Why So Many Brazilians Are Showering In The Rain

Feb 17, 2015 at 4:18 PM ET

In the wake of the worst drought Brazil has seen in a century, most of the 20 million residents of São Paulo have been struggling with a severe water shortage. As a storm broke this week, paulistanos hoarded the rainfall, washed their cars and showered in the streets. Naturally, many of these displays wound up on YouTube and social media.

While the weather forecast for São Paulo predicts precipitation for the next three days, the overall 2015 rain season has been a dry one. The reservoir responsible for half the city’s water, Cantaeira, is only at 6 percent of its capacity. With only two months left in the season, it’s unlikely to reach sustainable levels.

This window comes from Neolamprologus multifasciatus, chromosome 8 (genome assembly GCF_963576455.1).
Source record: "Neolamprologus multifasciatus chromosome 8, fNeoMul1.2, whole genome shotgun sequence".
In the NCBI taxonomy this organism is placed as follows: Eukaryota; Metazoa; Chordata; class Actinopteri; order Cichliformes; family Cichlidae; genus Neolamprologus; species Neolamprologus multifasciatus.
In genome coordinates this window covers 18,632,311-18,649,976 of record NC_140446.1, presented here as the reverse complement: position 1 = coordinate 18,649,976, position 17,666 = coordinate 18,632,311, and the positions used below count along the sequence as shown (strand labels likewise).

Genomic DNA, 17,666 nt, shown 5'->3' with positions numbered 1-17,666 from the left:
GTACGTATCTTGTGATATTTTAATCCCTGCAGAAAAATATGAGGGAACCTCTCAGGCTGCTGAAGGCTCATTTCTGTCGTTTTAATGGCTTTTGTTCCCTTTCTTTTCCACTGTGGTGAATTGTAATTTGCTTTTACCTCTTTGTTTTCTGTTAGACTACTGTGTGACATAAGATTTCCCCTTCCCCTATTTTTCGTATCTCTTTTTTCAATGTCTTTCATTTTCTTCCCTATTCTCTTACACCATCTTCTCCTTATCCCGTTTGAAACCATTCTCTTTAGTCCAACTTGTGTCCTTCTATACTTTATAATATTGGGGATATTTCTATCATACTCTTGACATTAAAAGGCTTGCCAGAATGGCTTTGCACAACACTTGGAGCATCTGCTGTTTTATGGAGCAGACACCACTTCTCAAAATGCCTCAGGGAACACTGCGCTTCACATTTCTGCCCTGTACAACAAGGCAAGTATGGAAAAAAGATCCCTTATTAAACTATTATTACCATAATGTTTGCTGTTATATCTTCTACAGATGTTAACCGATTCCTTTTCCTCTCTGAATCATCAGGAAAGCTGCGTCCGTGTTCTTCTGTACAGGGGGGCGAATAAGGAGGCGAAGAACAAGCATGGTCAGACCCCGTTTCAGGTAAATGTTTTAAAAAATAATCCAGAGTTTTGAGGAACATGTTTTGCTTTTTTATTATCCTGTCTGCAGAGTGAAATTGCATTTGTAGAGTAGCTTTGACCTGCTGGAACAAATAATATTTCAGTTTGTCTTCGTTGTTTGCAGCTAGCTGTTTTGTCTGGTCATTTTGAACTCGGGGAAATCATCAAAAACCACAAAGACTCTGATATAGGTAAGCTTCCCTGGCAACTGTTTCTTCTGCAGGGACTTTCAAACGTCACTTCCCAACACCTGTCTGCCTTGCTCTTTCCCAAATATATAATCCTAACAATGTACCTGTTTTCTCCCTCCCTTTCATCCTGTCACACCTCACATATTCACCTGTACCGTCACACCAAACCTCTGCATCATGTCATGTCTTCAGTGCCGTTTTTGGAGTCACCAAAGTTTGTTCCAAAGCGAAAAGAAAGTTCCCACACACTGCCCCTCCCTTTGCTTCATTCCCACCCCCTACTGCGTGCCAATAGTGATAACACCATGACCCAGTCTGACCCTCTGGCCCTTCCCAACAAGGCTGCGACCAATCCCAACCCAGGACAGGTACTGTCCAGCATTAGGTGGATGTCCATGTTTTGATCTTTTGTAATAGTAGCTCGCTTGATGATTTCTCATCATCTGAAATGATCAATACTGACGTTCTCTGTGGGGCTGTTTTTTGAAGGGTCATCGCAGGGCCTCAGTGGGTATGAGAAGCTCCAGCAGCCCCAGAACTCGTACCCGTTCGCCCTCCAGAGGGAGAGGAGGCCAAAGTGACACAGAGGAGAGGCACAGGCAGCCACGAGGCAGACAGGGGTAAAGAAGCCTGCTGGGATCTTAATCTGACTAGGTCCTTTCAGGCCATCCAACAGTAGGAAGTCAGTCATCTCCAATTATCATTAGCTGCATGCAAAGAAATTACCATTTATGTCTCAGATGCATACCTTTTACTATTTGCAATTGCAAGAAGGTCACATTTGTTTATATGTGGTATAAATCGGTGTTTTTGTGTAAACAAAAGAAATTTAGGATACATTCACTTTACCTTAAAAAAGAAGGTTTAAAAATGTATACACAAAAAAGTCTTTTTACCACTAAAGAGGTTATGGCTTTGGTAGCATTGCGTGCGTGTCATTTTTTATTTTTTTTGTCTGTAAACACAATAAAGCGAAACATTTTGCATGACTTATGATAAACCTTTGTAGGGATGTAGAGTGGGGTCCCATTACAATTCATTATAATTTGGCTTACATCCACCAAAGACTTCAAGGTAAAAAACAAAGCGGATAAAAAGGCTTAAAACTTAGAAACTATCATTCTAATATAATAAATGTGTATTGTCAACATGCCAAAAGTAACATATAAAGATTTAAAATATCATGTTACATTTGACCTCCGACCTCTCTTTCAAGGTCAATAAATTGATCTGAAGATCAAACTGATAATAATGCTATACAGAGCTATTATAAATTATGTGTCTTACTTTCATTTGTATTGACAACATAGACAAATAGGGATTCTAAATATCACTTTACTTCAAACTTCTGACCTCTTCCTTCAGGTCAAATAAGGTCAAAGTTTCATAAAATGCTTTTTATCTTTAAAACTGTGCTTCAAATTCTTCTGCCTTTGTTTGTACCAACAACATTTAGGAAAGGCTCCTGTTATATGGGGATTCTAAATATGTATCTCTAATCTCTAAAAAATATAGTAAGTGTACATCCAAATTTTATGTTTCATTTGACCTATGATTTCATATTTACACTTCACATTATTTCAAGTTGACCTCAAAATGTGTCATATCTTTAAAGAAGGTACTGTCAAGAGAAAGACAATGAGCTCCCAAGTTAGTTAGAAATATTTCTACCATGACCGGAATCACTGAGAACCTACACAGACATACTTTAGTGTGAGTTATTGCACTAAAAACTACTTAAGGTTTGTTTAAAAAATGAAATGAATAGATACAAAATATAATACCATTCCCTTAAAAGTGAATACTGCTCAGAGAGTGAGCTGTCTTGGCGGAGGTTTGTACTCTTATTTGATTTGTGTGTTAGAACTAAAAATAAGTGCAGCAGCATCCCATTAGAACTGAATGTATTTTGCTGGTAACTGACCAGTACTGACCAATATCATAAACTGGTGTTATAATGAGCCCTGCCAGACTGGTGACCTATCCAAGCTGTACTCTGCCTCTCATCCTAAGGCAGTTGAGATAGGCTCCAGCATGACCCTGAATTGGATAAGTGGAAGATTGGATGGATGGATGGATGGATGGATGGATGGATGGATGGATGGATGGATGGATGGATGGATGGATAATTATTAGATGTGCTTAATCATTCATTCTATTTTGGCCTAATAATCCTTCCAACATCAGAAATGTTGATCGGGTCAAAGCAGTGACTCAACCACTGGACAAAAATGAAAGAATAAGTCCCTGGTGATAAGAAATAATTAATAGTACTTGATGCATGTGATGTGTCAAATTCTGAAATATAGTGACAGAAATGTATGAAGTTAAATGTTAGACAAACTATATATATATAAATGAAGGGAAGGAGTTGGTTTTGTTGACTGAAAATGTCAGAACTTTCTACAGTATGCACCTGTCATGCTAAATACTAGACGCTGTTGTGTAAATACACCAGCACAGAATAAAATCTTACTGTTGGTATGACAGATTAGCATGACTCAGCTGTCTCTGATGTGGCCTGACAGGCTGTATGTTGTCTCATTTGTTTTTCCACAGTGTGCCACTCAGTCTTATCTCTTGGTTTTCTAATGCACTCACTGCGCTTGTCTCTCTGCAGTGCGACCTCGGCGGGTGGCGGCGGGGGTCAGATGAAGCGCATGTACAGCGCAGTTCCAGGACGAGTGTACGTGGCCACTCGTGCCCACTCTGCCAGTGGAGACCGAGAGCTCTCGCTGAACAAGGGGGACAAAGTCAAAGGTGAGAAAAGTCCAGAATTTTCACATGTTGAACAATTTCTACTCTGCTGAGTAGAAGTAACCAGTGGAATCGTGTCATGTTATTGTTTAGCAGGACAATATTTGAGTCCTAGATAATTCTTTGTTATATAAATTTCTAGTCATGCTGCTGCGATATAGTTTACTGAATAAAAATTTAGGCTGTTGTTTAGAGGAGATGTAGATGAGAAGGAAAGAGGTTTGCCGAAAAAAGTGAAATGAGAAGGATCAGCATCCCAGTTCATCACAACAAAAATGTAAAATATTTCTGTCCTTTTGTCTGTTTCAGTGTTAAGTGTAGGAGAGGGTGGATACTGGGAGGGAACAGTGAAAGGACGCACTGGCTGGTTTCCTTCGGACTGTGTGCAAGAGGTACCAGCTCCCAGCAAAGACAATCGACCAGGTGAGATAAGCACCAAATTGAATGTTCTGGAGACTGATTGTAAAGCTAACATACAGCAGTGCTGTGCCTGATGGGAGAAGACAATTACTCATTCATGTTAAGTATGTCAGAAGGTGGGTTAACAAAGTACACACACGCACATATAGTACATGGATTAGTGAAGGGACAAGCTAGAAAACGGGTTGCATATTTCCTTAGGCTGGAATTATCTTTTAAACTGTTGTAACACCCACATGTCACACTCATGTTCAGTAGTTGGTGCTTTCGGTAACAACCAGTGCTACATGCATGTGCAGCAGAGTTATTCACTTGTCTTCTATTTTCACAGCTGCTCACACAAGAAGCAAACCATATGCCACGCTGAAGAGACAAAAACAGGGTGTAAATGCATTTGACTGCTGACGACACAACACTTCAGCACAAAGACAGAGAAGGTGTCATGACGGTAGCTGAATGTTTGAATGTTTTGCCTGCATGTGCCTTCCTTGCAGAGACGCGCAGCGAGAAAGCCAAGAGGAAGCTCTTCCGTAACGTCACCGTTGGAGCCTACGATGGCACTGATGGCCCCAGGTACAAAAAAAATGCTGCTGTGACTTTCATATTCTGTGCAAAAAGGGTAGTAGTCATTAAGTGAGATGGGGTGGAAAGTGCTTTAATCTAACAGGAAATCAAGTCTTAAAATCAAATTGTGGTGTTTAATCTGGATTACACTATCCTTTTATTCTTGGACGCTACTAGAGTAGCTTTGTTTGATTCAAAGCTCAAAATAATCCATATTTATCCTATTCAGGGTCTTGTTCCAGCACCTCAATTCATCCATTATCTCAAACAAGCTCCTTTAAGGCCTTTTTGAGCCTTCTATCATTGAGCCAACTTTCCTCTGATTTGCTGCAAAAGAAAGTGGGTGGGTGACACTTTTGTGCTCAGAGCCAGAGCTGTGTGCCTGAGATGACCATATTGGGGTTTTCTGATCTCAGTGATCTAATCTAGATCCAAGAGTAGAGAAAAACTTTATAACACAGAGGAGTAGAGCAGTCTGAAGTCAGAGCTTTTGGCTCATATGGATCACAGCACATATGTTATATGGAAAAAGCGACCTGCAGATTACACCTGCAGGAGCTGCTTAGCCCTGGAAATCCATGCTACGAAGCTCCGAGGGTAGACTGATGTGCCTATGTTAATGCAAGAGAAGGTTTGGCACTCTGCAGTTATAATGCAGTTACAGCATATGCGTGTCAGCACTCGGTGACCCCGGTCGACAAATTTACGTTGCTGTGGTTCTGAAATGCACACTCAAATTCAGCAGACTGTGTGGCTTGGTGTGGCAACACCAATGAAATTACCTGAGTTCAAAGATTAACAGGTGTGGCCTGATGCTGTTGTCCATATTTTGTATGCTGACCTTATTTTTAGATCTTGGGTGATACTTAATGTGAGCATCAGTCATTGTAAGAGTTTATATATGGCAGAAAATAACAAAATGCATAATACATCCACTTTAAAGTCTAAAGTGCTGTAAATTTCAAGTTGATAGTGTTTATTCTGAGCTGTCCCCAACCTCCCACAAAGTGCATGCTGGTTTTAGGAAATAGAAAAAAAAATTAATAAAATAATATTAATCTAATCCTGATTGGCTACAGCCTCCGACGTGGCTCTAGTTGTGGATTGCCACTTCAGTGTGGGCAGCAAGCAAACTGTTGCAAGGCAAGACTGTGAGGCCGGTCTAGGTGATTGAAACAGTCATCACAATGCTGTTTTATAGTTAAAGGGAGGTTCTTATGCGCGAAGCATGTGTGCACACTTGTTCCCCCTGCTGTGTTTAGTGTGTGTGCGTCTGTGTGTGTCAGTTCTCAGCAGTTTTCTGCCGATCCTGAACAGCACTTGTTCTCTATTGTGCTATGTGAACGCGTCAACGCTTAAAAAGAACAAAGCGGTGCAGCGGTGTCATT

On top of weather, experts say pollution, population growth and an inefficient, leaky water system contributed to the shortages seen both in São Paulo and other regions in southeastern Brazil. Deforestation is also a factor. Typically, the rainforests release huge clouds of humidity called “flying rivers” that bring rainfall to other areas. With the loss of forests, a recent local study suggests, water shortages such as this become more likely.

The World Resources Institute put together a map that shows how vulnerable certain parts of Brazil are to climate variability: